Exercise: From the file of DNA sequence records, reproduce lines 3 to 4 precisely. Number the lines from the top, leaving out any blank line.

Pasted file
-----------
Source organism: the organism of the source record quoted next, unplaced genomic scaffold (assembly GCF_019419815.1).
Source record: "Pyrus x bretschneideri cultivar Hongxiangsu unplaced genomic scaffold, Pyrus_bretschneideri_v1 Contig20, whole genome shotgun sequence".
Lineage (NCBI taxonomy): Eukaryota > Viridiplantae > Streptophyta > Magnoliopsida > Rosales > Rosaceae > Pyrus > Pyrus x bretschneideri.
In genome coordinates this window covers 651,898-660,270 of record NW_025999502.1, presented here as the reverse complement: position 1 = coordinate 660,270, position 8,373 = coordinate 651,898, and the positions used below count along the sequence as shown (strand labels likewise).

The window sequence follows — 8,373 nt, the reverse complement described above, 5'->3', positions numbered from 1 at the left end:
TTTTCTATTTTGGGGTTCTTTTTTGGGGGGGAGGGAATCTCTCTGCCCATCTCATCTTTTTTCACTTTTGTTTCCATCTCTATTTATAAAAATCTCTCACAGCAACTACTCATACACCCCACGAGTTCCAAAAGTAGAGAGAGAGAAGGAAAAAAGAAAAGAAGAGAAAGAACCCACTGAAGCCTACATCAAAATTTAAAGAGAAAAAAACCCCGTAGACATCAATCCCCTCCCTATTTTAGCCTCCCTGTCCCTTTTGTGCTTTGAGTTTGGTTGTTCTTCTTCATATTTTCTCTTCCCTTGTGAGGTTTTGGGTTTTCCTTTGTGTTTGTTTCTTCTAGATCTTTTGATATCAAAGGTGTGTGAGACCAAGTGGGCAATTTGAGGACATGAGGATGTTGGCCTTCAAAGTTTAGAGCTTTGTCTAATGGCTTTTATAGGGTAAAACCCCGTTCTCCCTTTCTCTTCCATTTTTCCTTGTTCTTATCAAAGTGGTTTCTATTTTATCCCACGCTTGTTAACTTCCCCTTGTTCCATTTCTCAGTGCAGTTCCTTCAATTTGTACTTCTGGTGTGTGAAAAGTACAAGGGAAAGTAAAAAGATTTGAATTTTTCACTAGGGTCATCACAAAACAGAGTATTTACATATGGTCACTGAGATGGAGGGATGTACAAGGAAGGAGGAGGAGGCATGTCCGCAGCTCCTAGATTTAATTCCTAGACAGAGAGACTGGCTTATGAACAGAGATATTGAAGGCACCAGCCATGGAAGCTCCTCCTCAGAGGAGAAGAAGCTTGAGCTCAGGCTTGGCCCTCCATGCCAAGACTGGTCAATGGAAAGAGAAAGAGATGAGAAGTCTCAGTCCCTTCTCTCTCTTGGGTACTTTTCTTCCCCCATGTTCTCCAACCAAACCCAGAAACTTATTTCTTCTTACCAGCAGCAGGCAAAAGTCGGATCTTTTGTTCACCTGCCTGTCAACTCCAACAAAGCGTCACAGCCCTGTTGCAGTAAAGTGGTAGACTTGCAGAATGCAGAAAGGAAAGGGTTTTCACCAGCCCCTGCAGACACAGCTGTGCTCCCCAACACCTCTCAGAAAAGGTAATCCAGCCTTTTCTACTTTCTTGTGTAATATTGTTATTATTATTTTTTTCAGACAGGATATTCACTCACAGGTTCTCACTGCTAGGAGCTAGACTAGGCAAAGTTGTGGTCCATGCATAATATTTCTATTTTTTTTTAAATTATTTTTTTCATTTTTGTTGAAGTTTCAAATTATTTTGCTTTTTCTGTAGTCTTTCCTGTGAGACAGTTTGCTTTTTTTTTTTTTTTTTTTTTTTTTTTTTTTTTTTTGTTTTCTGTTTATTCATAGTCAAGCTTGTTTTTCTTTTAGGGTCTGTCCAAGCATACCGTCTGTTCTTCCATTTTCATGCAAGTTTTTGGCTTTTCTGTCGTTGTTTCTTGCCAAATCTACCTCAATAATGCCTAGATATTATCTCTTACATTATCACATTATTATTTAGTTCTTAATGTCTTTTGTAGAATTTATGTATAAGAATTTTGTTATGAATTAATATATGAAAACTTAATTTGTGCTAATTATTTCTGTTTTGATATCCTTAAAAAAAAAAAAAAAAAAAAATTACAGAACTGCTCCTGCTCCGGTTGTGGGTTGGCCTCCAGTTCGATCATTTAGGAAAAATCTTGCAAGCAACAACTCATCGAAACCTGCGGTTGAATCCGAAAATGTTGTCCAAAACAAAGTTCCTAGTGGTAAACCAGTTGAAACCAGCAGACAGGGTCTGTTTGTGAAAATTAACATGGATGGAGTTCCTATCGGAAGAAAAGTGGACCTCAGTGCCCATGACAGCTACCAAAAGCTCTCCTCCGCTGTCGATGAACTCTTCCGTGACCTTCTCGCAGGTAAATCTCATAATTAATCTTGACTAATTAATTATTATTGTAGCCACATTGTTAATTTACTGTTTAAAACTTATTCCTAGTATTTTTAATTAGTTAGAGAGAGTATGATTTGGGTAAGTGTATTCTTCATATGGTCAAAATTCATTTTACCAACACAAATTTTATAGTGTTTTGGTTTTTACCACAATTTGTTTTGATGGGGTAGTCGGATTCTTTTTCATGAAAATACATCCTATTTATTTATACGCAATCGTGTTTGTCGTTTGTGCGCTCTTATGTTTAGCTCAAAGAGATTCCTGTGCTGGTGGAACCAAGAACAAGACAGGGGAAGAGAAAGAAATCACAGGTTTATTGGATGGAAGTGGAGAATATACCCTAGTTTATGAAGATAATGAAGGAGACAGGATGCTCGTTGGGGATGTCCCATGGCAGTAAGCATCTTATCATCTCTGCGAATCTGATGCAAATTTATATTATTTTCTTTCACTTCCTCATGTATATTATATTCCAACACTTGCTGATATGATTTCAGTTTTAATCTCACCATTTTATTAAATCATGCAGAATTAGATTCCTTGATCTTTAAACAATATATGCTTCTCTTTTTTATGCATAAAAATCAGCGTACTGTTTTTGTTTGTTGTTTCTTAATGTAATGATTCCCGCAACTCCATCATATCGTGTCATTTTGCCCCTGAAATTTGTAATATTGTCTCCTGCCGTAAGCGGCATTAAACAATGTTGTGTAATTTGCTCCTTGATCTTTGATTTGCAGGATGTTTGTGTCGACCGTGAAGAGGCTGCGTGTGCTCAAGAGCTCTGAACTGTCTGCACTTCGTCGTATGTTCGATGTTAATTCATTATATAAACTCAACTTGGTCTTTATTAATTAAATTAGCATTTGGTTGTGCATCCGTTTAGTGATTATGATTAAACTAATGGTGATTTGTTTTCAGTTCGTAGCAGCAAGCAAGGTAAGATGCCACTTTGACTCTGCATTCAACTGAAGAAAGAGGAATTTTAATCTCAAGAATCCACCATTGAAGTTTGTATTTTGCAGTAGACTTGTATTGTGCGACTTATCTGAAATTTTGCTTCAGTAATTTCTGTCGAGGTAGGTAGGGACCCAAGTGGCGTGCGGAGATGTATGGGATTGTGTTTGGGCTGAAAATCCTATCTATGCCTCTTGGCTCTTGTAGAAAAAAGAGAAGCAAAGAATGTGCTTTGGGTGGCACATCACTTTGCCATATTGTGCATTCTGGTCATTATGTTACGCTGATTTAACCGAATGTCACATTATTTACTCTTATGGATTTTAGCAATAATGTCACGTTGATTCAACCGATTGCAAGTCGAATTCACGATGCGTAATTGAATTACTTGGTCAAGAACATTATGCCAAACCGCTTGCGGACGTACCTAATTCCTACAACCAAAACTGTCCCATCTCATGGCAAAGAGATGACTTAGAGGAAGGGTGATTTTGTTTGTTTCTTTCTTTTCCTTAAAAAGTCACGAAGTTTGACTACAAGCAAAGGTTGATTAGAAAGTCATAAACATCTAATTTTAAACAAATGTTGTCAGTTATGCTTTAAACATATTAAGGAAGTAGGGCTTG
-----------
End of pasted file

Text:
Lineage (NCBI taxonomy): Eukaryota > Viridiplantae > Streptophyta > Magnoliopsida > Rosales > Rosaceae > Pyrus > Pyrus x bretschneideri.
In genome coordinates this window covers 651,898-660,270 of record NW_025999502.1, presented here as the reverse complement: position 1 = coordinate 660,270, position 8,373 = coordinate 651,898, and the positions used below count along the sequence as shown (strand labels likewise).